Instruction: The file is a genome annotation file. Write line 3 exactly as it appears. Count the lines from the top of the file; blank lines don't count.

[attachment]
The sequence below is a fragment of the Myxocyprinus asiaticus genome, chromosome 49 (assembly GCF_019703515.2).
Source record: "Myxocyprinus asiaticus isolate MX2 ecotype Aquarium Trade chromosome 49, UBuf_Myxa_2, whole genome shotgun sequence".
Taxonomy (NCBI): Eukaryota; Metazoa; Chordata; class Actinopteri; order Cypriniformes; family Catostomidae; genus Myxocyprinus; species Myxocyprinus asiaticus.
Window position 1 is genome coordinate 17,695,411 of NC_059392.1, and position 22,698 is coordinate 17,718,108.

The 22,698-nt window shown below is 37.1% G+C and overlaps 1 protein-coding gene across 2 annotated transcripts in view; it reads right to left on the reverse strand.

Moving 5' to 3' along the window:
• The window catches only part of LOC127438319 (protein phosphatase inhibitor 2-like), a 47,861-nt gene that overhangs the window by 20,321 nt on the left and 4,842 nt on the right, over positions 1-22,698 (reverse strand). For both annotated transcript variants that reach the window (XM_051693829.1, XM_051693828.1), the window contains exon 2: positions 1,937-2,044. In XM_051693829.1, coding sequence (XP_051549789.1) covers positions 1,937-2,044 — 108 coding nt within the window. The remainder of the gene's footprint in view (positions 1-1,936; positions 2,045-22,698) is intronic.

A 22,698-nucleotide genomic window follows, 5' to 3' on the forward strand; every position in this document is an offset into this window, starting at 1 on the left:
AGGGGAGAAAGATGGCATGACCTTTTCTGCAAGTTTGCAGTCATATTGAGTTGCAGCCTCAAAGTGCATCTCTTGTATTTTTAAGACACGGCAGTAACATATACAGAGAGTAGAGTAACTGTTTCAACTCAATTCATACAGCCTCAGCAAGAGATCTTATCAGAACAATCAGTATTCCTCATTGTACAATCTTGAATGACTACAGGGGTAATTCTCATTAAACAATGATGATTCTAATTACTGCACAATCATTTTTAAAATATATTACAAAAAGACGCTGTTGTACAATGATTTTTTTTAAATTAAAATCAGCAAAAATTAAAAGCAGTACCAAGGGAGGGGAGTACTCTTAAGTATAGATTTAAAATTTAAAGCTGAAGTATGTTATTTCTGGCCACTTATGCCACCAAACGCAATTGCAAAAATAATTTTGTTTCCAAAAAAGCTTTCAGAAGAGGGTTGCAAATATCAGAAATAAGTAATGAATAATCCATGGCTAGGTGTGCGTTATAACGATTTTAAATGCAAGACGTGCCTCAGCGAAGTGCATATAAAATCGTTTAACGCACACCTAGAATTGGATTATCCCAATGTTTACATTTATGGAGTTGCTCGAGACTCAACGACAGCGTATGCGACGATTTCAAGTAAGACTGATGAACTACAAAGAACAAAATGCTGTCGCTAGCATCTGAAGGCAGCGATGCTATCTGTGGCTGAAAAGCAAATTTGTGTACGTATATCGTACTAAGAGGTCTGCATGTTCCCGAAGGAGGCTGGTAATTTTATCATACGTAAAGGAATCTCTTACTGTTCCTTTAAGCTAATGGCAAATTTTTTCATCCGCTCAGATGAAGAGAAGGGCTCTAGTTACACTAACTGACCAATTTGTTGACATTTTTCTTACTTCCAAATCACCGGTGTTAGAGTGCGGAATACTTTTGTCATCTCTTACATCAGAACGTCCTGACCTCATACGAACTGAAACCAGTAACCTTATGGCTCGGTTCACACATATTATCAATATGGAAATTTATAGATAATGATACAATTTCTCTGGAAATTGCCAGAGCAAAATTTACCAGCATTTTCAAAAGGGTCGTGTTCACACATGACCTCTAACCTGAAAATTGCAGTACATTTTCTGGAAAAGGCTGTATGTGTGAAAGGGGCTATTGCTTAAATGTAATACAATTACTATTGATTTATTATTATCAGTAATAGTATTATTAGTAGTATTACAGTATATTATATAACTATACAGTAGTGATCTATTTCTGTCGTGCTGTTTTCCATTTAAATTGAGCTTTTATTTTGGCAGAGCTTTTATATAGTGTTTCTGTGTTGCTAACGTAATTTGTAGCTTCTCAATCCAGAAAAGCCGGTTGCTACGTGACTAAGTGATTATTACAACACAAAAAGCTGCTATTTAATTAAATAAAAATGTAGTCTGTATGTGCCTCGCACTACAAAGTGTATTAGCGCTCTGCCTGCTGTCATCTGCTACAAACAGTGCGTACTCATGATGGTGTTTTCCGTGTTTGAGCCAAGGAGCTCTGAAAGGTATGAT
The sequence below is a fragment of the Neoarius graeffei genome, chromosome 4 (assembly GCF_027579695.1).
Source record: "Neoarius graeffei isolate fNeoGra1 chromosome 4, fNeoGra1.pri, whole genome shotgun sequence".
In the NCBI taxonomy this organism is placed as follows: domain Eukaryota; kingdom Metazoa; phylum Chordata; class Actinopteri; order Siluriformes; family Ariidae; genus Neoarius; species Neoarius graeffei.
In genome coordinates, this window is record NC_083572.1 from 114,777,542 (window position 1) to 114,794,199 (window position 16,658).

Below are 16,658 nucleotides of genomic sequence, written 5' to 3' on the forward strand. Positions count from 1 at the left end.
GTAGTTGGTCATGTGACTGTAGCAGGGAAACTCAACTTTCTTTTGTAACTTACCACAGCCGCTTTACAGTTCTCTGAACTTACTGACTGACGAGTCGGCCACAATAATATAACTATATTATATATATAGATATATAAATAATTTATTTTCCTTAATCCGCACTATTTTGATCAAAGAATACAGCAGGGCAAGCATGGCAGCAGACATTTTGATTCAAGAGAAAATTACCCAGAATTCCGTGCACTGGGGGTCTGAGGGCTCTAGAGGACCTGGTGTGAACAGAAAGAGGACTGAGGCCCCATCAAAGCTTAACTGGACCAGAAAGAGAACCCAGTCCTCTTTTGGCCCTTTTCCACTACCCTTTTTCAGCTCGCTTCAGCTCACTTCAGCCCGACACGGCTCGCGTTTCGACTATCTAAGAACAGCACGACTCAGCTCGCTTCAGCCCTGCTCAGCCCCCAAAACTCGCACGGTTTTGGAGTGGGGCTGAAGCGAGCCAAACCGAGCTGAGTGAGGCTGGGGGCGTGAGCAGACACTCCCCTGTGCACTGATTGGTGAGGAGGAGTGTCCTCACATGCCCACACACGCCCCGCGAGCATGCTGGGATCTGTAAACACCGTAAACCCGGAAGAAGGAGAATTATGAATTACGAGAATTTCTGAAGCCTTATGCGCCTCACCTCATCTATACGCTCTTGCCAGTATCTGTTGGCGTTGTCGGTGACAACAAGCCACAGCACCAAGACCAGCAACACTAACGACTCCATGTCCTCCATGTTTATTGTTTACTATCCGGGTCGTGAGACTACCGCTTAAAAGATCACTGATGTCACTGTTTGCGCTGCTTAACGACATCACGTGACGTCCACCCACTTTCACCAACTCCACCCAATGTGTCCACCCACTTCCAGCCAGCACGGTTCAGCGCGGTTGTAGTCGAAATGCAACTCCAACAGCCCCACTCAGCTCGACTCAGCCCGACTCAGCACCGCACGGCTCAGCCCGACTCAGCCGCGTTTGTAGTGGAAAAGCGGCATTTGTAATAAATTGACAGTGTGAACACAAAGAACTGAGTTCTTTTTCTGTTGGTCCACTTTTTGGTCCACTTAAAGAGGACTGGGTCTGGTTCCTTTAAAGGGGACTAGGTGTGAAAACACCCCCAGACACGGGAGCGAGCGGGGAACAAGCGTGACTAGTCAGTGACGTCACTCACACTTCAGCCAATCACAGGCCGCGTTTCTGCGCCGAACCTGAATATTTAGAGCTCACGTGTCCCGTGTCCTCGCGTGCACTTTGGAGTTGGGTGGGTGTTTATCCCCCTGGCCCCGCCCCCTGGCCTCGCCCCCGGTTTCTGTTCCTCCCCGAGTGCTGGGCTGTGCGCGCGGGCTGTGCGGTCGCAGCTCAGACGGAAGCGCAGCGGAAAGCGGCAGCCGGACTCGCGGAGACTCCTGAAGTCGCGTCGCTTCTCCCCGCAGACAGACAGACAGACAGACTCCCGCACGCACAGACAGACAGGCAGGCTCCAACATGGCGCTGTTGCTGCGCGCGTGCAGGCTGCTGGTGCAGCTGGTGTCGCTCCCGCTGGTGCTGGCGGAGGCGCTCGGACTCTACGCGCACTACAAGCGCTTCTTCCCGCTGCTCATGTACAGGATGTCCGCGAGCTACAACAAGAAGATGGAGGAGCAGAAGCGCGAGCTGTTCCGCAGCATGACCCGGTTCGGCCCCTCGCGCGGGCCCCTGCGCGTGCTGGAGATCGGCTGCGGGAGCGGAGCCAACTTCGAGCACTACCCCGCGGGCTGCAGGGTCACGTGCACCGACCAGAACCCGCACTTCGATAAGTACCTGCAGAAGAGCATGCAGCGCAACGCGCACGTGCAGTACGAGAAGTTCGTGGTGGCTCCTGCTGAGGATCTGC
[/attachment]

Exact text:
Taxonomy (NCBI): Eukaryota; Metazoa; Chordata; class Actinopteri; order Cypriniformes; family Catostomidae; genus Myxocyprinus; species Myxocyprinus asiaticus.